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A conversation with Katie Jackson


Katie Jackson is Jess Jackson’s eldest daughter with Barbara Banke (she has a sister, Julia, and brother, Chris, as well as two half-sisters, Jenny and Laura, from Jackson’s first marriage). After a period of mourning, the 25-year old, who describes herself as the Cambria Winery spokesperson, is visible. We talked about her evolving role in the Jackson Family companies, and the lessons learned from her father, who died April 21.

Tell me about working in the company.

Previous to this, I worked the 2007 harvest at Stonestreet. That was the first I ever worked harvest or anything, although I’d worked several years in the marketing department of Jackson Family Farms. But this was the  first time I worked fulltime for the company in any way. Then I shadowed my parents at lot, trying to learn the business. I worked a harvest in Australia last year, ay Yangarra, one of our wineries. That was incredible. I went with my fiance, whom I’d met at Stonestreet. As soon as I got back, I started working in the PR dept at Jackson Family, under Caroline [Shaw]. It was my choice, but actually Caroline wanted me to get involved–she thought it would be good for me to learn that part of the business. My dad had always wanted all three of us to learn various parts of the business, to get a good idea of where we wanted to work, if we did want to work in the company.

Did you always know you would work in the company?

They’ve been having that conversation with me since I was little. My dad wanted all three of us to work in the business. As we were growing up, my dad was always encouraging us to go into it. For a long time I didn’t know if I wanted to or not. I always wanted to be a writer–short stories, poetry–always wanted to be a novelist. But the business was also interesting as well. And working harvest in ‘07 was the turning point–I got to learn how to make wine and found that really fascinating. I figured I could always write on the side.

What do you see yourself doing eventually in the company?

Good question! I haven’t fully answered that yet. I really am interested in the production side–winemaking, grapegrowing. And what my parents do was, they’ve tried to teach us everything there is, to learn about each department. So I’ll get a better sense of that as I get more experience. But right now I love what I’m doing–to put my passion for writing to good use by writing.

You live in Healdsburg, so why work at [Santa Barbara-based] Cambria?

Because I wanted to focus on one thing at a time, and I figured working with Cambria would be a good way to do that. The other thing is Cambria is our second oldest winery, and I grew up visiting it a lot with our family.

What are Chris and Julia doing?

Julia is also working part-time with Caroline attending events and blogging for K-J [], while Chris just graduated from college in poly sci, so he’s interested in interning in DC. He wants an MBA but he’s also interested in politics.

What is Barbara’s role? Is she active in day to day management?

She’s very active, really busy with everything. She’s chairman of the board, supervising everything. But she’s been doing that for years, along with my brother-in-law, Don [Hartford], and Dad.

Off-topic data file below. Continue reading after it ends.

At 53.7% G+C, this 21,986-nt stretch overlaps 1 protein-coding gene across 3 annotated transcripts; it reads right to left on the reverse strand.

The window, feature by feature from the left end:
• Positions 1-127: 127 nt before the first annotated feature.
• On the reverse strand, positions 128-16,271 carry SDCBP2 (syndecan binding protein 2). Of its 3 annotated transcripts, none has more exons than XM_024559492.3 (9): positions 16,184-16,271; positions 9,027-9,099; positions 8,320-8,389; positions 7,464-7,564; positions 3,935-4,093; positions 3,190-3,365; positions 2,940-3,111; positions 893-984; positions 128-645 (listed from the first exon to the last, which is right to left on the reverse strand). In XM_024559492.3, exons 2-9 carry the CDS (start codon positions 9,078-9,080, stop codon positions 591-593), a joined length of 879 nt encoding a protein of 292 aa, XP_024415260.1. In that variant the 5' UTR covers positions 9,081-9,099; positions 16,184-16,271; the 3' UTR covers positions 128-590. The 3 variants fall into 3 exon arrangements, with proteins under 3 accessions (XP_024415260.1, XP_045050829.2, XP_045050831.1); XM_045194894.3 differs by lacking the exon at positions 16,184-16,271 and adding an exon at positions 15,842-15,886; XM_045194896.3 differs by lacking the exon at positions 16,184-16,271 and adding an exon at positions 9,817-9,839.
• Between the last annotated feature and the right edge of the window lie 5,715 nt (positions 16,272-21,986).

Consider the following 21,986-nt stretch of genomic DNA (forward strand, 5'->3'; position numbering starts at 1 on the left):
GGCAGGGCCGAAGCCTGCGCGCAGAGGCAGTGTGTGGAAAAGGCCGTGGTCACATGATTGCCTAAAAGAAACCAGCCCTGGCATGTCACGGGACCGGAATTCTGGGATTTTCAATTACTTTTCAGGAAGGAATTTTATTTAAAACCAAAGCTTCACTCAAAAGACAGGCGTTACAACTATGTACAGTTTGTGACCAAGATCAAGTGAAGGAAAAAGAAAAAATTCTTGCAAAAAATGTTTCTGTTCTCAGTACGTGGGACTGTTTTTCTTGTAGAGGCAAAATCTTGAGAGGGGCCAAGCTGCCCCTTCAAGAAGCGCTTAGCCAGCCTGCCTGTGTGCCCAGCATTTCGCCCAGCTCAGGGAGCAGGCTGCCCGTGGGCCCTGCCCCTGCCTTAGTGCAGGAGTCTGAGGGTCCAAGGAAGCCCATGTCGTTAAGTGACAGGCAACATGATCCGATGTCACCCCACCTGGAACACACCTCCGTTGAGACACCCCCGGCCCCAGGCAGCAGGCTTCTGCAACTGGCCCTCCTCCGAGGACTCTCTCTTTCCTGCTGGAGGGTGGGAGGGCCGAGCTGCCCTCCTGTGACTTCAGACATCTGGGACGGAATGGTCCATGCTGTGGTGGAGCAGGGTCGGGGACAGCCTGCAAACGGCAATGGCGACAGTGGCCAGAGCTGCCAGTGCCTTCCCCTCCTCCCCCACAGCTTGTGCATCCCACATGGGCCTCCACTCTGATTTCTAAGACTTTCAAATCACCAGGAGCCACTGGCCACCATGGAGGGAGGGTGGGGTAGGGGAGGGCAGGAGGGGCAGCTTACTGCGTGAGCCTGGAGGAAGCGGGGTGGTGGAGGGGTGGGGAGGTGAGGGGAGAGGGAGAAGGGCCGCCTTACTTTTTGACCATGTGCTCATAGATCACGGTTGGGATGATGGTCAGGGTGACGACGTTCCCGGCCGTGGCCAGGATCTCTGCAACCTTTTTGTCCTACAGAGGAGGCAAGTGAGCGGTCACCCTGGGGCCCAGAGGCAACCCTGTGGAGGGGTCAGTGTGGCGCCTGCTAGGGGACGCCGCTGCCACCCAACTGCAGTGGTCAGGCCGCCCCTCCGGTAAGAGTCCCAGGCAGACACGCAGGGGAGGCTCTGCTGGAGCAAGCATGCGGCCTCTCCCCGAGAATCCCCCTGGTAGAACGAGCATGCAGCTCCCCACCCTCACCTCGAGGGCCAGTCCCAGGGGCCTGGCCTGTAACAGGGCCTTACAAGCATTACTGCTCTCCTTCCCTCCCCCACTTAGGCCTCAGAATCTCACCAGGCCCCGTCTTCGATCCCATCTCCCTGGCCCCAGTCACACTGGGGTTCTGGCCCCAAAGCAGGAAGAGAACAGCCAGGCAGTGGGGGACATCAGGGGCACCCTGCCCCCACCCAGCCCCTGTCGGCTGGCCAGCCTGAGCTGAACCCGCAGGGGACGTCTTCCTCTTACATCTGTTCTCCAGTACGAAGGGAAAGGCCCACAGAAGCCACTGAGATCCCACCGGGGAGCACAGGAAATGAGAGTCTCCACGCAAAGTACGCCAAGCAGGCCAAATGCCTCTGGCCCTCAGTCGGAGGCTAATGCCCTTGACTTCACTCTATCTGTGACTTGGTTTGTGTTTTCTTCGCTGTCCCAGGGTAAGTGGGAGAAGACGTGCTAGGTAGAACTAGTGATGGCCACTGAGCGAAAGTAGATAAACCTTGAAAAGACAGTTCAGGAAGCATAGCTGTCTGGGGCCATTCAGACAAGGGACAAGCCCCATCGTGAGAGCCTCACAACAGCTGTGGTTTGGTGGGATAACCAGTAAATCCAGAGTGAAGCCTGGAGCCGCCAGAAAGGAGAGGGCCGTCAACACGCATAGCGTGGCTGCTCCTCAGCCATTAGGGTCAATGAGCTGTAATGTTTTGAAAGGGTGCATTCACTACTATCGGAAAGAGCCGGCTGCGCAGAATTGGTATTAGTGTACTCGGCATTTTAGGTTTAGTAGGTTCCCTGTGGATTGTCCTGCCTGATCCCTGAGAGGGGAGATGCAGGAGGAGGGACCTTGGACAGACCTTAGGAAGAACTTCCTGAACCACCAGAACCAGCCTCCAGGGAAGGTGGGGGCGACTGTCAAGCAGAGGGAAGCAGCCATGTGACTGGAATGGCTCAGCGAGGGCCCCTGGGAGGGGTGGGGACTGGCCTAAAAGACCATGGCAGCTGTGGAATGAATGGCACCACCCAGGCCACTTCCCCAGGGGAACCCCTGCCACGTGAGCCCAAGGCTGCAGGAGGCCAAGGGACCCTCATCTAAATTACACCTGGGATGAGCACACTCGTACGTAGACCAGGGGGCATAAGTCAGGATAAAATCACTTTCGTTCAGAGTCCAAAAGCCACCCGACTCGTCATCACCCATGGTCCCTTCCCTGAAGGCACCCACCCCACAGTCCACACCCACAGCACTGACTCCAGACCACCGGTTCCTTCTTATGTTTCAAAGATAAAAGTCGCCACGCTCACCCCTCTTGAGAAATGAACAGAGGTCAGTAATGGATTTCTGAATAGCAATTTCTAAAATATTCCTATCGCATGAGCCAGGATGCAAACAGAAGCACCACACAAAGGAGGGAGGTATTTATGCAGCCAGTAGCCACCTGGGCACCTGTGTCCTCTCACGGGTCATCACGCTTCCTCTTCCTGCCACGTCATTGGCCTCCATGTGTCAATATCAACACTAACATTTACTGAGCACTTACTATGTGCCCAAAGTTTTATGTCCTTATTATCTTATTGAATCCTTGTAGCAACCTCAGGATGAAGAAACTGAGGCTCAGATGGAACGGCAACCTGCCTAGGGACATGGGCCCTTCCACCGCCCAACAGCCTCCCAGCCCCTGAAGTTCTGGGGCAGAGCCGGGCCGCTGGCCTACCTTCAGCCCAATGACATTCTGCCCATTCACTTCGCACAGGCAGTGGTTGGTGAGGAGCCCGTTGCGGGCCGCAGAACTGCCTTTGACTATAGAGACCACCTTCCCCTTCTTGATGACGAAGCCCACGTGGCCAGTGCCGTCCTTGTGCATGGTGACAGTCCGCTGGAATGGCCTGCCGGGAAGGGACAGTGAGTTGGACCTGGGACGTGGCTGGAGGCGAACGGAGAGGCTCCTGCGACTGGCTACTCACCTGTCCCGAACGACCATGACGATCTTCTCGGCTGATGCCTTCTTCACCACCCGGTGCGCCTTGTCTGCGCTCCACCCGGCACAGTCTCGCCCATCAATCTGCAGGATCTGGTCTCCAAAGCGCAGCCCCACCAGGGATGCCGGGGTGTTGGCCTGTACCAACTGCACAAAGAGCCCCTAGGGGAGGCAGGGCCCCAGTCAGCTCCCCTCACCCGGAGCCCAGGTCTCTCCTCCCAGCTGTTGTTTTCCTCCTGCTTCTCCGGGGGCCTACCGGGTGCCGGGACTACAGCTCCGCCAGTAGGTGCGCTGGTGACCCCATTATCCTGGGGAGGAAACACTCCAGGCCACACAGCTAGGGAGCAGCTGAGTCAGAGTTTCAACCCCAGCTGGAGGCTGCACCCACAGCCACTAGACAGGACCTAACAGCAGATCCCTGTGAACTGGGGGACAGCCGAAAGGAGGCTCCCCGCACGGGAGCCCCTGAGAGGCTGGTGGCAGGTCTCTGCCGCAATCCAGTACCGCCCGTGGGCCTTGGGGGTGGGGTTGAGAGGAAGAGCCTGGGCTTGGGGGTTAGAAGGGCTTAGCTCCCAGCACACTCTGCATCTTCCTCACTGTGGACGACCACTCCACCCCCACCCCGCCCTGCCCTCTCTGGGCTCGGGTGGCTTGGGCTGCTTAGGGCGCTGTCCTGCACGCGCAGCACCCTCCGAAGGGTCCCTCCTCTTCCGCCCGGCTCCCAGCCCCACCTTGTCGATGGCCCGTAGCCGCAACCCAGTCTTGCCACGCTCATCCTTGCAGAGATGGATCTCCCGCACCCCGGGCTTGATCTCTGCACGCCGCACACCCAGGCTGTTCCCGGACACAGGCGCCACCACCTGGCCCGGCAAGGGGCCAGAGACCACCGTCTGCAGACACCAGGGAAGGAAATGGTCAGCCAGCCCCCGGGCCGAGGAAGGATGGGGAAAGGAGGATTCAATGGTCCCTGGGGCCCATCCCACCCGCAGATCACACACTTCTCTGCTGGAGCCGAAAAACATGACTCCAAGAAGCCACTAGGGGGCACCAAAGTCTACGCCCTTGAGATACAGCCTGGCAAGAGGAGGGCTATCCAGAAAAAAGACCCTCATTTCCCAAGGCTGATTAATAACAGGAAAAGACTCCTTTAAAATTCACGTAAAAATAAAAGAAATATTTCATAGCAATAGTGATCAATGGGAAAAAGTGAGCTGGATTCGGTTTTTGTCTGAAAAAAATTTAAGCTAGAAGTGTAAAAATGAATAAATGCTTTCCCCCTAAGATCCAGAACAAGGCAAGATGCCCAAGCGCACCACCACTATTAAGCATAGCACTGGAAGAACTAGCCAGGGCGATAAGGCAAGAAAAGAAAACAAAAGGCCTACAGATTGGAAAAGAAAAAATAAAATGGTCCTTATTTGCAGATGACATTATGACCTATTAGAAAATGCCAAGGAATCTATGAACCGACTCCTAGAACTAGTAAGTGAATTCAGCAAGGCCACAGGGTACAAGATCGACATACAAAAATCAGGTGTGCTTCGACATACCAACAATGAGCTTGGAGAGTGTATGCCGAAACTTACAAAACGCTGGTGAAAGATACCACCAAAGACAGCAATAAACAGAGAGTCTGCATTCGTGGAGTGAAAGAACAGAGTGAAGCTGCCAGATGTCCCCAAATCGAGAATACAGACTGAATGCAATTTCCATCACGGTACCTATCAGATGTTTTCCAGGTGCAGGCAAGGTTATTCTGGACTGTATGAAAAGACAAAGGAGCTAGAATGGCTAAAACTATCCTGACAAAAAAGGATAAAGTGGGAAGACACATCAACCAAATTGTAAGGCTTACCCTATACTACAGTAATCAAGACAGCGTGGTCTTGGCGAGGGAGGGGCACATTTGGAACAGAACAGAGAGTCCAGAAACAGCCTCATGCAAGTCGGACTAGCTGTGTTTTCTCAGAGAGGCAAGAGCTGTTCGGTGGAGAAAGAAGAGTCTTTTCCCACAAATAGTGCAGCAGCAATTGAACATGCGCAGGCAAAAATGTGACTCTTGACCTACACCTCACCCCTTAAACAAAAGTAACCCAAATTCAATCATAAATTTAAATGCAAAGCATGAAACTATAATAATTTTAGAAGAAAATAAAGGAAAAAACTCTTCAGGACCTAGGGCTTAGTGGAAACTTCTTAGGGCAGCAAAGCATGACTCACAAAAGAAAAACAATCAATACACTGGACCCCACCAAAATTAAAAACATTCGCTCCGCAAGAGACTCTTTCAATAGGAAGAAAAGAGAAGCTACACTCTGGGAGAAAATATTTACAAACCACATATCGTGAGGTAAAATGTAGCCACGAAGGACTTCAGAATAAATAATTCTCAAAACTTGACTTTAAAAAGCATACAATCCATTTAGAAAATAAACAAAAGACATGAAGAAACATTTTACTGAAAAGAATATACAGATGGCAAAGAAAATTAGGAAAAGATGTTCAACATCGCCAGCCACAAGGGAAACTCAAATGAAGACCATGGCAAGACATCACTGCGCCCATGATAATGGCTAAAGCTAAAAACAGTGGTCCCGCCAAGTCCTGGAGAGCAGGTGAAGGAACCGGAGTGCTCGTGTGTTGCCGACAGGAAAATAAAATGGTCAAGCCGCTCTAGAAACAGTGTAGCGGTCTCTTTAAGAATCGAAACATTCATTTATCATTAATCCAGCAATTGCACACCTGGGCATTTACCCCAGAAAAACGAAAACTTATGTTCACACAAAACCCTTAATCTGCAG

Is there a succession plan?

Yes, there is. All three of us, as well as Jenny’s two kids. So the plan for us five is, we will own a percentage of the business and will be involved in all the brands. My dad talked earlier about splitting up the company and having each of us take a piece, but in the end he thought it would be better for all of us to work together. My parents always told us if we didn’t want to work in the business, we didn’t have to. But they also thought we could own the business even though we were doing something else. But I’ll stay in it, and so will my sister and brother.

What lessons did you learn from your father?

Some of the best things I learned from him [were] my dad had a very high ethical standard he held himself to and the rest of us. He believed in having integrity and doing the right thing, and he wanted us to run the business in a way we earned the trust of the consumer and we would keep that trust. He believed in quality, not quantity–he was a bit of a perfectionist, and we’ve inherited that as well, to do the best you can possibly do, and be good people. He would always say if you love what you do you’ll never work a day in your life. And he wanted us to be happy and follow our passions, which is what he’d always done. So he encouraged us to do the things we care about. And he wanted us to give back to the community–that was a big value to us, quietly–he didn’t want to take credit for what he was doing. And be a hard worker.

Katie Jackson blogs for Cambria at

  1. Timothy A Smith says:

    This is a way a family should be raised, with high standards, but freedom to make choices for themselves.

    Salute to Mr. Jackson…Yes he made mistakes, after all he was human, but we are all better for what he had done for the wine consumer and industry.

  2. What a very sweet interview, and it’s also quietly enlightening. We all have known Katie’s larger-than-life dad, and now the new generation moves forward.

    Thanks, Steve, for this interview. (Wish I has thought of it, which tells you that it was a great idea!)

  3. I really enjoyed the interview with Katie.
    I met her last month in San Diego, and she was a lovely person.
    Glad to see the next generation picking up the reins (or the vines, as the case may be…)


    Nannette Eaton

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